New Zealand Christmas Tree in San Francisco's Botanical Garden in Golden Gate Park
New Zealand Christmas Tree

By far my favorite garden in SF is the San Francisco Botanical Garden (formally known as the Helen Strybing Arboretum) in Golden Gate Park.  Located centrally off of 9th Ave. and Lincoln, it is in the main attraction hub of the park– a stones throw from the CA Academy of Science and the de Young Fine Arts Museum.  Long before I was a garden coach, I was just a horticultural student and my teacher would meet me and my classmates every Saturday at the Arboretum to learn about the extensive plant collection presented at this botanical garden from five corners of the Earth.  With over 7,500 varieties of plants stretching over 55 acres, this was the ideal outdoor classroom to learn about both unusual beauties and common species.  A lot of the plants are labeled with plaques describing it’s botanical name, common name, family, and where it’s naturally found in the world.  For all the time that I spent in the garden, I was always able to learn more.  You might say that without this spectacular resource within my reach, I might not be a garden coach today!

Strange Succulent in San Francisco's Botanical Garden in Golden Gate Park
Interesting Succulent

The Arboretum is sub-divided into 24 mini gardens that flow together marvelously.  Pack a lunch, and arrive in the morning to beat the crowds and see more wildlife, such as birds and squirrels.  From the entry garden, travel through the Asian Cloud Forest of Magnolia trees, raining giant satin petals and littering the ground in pink to enter Japan, with it’s ponds and dwarf conifer trees.  You will then find yourself skirting a field of CA wildflowers before entering the dusky and cool Redwood forest.  Next you will briefly find yourself in a bright and vibrant Mexico before heading into Southern Australia with it’s unique Bottlebrush trees, and then popping out at my favorite scene, the subtly colorful succulent garden, canopied by an enormous Monkey Hand tree.  A short trek will lead you into New Zealand, then Chili, and Eastern Australia, where the aroma of Eucalyptus trees prevail, before arriving in the in the primitive plant plot where you will be in awe over the colossal trees and perennials that accompanied the dinosaurs in ancient times.  Take a minute to ogle the ducks and geese in the wildfowl pond before moving on to sensory overload in the garden of fragrance.  Head past the fountain down into Africa to view the awesome and jaw-dropping Proteas and Leucadendrons, and then end your stay with a picnic on the main lawn.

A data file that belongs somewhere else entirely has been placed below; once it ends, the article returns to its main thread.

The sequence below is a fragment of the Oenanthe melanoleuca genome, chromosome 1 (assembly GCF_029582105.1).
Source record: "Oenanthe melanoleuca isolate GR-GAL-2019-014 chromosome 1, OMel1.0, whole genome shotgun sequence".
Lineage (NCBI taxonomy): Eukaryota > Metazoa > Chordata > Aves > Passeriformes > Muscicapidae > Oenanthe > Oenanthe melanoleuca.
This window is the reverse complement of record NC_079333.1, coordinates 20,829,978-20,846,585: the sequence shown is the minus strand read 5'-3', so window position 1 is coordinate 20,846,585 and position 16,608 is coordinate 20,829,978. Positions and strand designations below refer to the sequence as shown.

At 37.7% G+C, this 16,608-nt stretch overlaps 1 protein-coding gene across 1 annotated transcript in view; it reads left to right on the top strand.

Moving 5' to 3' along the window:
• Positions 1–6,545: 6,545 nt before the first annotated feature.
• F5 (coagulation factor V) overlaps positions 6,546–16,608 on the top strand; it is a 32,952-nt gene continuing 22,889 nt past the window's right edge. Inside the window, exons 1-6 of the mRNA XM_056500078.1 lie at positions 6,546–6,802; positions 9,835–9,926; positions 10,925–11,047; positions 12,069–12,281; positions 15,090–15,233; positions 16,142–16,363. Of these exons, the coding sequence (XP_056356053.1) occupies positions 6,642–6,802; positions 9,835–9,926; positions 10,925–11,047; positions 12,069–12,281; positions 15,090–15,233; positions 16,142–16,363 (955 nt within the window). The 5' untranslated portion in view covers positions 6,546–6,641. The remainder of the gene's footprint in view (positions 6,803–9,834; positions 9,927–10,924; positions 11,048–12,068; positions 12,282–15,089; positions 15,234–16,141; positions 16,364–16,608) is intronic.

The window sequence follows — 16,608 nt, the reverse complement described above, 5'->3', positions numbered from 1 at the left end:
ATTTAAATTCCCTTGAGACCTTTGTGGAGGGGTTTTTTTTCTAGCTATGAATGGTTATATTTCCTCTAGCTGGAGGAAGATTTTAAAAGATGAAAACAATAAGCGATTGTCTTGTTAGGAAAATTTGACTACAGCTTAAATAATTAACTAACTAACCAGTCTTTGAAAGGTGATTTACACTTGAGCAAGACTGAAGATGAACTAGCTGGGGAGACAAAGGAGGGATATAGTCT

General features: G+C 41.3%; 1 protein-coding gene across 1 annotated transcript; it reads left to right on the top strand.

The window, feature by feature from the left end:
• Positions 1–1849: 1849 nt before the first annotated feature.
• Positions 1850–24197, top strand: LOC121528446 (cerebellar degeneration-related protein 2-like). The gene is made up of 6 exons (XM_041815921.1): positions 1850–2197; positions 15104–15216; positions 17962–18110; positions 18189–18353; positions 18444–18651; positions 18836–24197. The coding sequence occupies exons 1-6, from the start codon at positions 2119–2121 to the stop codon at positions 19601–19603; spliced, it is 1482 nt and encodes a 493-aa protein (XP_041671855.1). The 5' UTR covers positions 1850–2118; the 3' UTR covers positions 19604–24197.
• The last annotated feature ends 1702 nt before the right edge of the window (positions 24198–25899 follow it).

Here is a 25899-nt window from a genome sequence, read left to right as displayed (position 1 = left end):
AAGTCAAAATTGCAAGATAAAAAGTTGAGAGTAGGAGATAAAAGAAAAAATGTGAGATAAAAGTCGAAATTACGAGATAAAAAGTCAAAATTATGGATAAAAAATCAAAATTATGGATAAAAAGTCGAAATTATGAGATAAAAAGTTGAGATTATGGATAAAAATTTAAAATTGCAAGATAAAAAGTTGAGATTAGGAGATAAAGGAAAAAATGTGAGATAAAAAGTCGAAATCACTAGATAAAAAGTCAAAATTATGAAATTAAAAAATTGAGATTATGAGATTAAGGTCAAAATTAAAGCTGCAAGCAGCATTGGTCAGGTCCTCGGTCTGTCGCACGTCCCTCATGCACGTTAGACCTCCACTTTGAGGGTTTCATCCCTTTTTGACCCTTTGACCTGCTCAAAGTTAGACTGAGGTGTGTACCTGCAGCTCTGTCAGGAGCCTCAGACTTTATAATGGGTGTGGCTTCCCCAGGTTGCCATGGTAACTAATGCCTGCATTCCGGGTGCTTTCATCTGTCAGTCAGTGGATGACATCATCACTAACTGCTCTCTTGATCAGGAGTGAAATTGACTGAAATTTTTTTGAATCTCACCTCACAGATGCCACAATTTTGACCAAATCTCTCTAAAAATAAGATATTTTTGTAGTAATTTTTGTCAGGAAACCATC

Magnolia Flower in San Francisco's Botanical Garden in Golden Gate Park

If you haven’t had enough plants for one day, after lunch, head out the back entrance of the Botanical Garden and cross over the street into the rose garden on your way to the Japanese Tea Garden, for an afternoon stroll through peaceful Zen gardens of finely manicured plants and grasses.  Fluffy Bamboo, stout Camellias, and grand Maple trees pervade this garden, along with evergreen Bonsais and boxwood topiaries.  Color interrupts the blissful green in the way of cascading Wisteria blossoms and persistent Azalea blooms.  Travel serenely past Koi ponds, over stone bridges and down wooden walkways before taking an afternoon break in the outdoor tea room.

Protea Flower in San Francisco's Botanical Garden in Golden Gate Park

If you are ready for one more late afternoon garden, it’s time to cut through the de Young sculpture garden on the north side of the building, and head over to the Conservatory of Flowers.  Before entering the building, take time to admire the bright blanket of annuals and bulbs covering the beds in front of America’s oldest wooden and glass domed conservatory.  In the Conservatory, you will be transported into a different world, one of heat, humidity, tropical wonders, and your own imagination.  You will spy many rare orchids and other exotic epiphytes hanging from the impressively sized glossy-leaved trees.  Blooming vines wind their way through the canopy while a plethora of carnivorous plants abound and amaze.  The indoor pond sports a mini rice paddy and giant lily pads, strong enough to hold a grown man; look through the glass sided pond to see the roots.  When you finally need to leave the thick, cloying air of the Conservatory behind, be sure to check out the neighboring outdoor Dahlia summer garden (if the timing is right) and the breathtaking succulent garden that borders it.

Tibouchina Flowers in San Francisco's Botanical Garden in Golden Gate Park
Tibouchina Flowers

That concludes your Golden Gate Park garden tour– now it is time to head back out of the park on 9th Ave and get some dinner at another San Francisco gem– award-winning Marnee Thai Restaurant!  Enjoy, have fun, and don’t forget your camera!!!